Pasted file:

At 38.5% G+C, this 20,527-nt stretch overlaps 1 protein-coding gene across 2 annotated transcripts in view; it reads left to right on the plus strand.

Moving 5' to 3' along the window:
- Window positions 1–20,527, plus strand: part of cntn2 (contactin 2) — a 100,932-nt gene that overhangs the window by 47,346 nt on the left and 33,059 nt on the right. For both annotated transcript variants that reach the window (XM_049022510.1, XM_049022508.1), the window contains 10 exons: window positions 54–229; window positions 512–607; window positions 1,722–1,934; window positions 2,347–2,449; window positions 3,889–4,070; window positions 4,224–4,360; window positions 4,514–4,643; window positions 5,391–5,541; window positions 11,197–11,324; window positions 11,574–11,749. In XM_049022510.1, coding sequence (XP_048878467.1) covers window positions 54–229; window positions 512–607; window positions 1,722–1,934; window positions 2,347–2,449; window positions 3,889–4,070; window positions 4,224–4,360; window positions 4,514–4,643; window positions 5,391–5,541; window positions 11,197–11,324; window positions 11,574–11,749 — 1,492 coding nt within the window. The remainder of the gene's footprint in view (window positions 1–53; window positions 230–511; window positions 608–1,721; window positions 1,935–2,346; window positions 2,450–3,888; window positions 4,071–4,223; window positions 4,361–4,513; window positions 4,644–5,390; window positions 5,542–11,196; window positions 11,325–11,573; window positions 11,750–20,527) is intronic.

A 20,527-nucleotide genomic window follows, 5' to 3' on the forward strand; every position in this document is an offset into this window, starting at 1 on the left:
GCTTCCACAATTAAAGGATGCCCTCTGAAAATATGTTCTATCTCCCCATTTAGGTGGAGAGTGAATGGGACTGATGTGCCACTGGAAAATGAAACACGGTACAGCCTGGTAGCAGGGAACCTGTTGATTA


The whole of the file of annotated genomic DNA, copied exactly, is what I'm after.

At 38.5% G+C, this 20,527-nt stretch overlaps 1 protein-coding gene across 2 annotated transcripts in view; it reads left to right on the plus strand.

Moving 5' to 3' along the window:
- Window positions 1–20,527, plus strand: part of cntn2 (contactin 2) — a 100,932-nt gene that overhangs the window by 47,346 nt on the left and 33,059 nt on the right. For both annotated transcript variants that reach the window (XM_049022510.1, XM_049022508.1), the window contains 10 exons: window positions 54–229; window positions 512–607; window positions 1,722–1,934; window positions 2,347–2,449; window positions 3,889–4,070; window positions 4,224–4,360; window positions 4,514–4,643; window positions 5,391–5,541; window positions 11,197–11,324; window positions 11,574–11,749. In XM_049022510.1, coding sequence (XP_048878467.1) covers window positions 54–229; window positions 512–607; window positions 1,722–1,934; window positions 2,347–2,449; window positions 3,889–4,070; window positions 4,224–4,360; window positions 4,514–4,643; window positions 5,391–5,541; window positions 11,197–11,324; window positions 11,574–11,749 — 1,492 coding nt within the window. The remainder of the gene's footprint in view (window positions 1–53; window positions 230–511; window positions 608–1,721; window positions 1,935–2,346; window positions 2,450–3,888; window positions 4,071–4,223; window positions 4,361–4,513; window positions 4,644–5,390; window positions 5,542–11,196; window positions 11,325–11,573; window positions 11,750–20,527) is intronic.

A 20,527-nucleotide genomic window follows, 5' to 3' on the forward strand; every position in this document is an offset into this window, starting at 1 on the left:
GCTTCCACAATTAAAGGATGCCCTCTGAAAATATGTTCTATCTCCCCATTTAGGTGGAGAGTGAATGGGACTGATGTGCCACTGGAAAATGAAACACGGTACAGCCTGGTAGCAGGGAACCTGTTGATTA